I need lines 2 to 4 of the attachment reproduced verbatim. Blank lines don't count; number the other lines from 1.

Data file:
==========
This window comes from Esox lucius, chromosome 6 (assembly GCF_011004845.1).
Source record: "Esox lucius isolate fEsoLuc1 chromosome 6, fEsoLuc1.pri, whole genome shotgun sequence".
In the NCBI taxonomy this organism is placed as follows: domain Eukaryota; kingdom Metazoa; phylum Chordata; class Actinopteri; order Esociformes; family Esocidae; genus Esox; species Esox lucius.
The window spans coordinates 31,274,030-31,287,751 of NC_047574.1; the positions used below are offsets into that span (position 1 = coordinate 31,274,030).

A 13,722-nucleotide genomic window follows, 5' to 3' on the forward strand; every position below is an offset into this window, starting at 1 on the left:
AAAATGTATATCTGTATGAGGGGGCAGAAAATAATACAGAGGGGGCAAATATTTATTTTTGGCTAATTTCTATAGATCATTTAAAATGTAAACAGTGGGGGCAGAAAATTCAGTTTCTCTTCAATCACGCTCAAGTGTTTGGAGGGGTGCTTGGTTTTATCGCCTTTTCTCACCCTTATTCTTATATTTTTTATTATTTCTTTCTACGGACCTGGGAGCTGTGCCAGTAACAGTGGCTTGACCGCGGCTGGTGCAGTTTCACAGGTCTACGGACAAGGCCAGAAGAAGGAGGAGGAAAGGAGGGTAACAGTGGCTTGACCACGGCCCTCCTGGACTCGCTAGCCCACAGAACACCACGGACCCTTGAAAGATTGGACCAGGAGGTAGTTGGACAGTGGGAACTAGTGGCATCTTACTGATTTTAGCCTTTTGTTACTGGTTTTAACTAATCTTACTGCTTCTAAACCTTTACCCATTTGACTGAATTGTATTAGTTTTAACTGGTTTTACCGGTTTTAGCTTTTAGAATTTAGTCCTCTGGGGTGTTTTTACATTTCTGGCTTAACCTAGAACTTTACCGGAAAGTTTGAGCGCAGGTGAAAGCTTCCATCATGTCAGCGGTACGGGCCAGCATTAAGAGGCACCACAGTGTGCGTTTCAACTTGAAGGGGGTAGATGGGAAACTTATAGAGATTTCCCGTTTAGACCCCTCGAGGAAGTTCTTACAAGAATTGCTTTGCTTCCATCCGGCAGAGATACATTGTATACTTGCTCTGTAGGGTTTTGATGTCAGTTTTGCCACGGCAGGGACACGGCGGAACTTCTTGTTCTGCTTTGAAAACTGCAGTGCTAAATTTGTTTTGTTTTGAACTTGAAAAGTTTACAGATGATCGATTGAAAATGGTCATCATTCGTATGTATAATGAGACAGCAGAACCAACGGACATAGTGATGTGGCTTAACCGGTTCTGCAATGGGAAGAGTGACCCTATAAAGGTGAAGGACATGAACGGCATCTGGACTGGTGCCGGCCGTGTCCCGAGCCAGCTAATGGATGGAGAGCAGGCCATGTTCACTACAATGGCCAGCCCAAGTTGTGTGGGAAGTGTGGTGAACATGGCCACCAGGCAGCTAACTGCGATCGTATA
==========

Source record: "Esox lucius isolate fEsoLuc1 chromosome 6, fEsoLuc1.pri, whole genome shotgun sequence".
In the NCBI taxonomy this organism is placed as follows: domain Eukaryota; kingdom Metazoa; phylum Chordata; class Actinopteri; order Esociformes; family Esocidae; genus Esox; species Esox lucius.
The window spans coordinates 31,274,030-31,287,751 of NC_047574.1; the positions used below are offsets into that span (position 1 = coordinate 31,274,030).